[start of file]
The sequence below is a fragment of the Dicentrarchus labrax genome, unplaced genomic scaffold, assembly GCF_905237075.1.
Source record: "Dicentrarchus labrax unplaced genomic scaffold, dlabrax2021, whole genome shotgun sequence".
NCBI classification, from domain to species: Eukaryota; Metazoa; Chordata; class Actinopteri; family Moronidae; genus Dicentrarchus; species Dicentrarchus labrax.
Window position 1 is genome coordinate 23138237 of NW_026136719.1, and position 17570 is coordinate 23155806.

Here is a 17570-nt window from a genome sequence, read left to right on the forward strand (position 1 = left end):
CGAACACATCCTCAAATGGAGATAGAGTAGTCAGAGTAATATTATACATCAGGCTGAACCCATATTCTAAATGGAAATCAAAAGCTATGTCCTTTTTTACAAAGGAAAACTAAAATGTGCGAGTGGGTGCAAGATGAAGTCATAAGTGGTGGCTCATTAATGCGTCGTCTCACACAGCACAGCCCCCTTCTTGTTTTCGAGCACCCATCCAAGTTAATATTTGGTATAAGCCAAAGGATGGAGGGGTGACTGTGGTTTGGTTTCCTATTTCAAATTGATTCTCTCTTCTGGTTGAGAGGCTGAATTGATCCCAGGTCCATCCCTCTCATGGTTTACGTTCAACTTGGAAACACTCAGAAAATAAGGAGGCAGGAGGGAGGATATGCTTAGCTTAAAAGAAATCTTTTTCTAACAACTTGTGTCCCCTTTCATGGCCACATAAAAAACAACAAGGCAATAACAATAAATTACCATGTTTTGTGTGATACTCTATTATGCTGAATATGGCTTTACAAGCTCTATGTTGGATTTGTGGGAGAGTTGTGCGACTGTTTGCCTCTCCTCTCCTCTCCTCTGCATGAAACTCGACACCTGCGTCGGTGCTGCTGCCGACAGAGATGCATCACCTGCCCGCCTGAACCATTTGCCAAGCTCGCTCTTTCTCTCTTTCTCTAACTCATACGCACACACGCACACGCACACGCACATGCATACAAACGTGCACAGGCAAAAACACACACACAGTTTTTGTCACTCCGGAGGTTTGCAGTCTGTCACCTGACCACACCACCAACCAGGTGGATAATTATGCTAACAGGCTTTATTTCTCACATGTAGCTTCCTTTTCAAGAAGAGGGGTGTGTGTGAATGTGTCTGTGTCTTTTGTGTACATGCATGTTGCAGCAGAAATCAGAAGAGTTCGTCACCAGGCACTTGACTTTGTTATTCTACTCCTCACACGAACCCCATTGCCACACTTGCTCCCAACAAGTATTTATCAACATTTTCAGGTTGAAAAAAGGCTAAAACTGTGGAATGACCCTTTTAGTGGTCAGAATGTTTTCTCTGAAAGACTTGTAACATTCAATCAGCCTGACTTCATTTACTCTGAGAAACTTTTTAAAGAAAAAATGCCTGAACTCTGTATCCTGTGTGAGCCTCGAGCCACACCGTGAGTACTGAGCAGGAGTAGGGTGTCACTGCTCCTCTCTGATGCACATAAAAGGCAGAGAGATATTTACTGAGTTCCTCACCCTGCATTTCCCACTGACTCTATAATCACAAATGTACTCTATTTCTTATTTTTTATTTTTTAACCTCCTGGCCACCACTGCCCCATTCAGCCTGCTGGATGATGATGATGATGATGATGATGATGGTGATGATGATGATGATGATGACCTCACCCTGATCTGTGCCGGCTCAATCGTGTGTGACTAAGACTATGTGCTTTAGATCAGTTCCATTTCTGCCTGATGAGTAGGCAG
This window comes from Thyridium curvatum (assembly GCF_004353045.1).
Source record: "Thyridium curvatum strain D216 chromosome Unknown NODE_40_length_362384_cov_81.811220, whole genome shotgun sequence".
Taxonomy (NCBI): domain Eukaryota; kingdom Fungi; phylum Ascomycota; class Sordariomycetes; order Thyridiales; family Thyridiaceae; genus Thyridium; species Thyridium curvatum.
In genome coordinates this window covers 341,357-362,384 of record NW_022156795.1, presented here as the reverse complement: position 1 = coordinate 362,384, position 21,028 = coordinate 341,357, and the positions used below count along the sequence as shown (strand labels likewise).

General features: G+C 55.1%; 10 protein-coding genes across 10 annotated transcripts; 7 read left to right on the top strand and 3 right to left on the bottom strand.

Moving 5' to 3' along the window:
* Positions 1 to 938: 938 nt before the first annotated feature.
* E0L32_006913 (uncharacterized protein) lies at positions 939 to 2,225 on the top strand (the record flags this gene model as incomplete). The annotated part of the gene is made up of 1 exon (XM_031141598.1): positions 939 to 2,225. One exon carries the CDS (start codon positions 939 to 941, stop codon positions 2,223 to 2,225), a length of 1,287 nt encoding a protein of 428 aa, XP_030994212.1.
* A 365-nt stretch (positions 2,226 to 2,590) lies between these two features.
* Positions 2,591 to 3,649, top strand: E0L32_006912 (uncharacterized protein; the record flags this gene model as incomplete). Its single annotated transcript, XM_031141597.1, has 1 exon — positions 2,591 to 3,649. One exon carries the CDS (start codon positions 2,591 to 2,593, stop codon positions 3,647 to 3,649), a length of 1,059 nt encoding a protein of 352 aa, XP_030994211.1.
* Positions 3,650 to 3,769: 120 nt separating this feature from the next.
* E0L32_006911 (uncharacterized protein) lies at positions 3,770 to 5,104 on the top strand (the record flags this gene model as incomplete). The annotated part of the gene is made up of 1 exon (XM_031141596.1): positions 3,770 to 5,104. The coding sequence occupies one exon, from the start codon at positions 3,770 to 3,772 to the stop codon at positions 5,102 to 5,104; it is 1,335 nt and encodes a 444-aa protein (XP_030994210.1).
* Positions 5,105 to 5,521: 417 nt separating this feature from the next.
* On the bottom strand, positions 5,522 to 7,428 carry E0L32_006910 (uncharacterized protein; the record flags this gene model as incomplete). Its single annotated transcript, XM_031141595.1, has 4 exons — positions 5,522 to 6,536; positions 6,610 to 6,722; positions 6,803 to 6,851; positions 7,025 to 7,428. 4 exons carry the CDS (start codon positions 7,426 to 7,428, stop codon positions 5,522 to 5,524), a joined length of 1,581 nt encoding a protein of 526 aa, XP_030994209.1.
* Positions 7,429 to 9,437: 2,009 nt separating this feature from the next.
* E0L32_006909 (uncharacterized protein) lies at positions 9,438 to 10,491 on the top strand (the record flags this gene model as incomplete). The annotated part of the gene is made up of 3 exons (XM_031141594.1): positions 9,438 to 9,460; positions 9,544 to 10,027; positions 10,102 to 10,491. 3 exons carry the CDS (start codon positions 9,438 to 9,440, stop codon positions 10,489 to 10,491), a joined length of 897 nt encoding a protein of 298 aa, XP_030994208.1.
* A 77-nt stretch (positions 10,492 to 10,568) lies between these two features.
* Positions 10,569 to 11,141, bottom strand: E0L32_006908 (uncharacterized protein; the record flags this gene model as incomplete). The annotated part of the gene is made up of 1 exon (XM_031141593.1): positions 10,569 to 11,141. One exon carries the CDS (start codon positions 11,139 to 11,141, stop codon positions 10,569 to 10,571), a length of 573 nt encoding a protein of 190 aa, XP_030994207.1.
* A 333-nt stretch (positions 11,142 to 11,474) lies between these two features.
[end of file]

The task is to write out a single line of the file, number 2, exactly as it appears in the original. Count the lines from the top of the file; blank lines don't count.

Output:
Source record: "Dicentrarchus labrax unplaced genomic scaffold, dlabrax2021, whole genome shotgun sequence".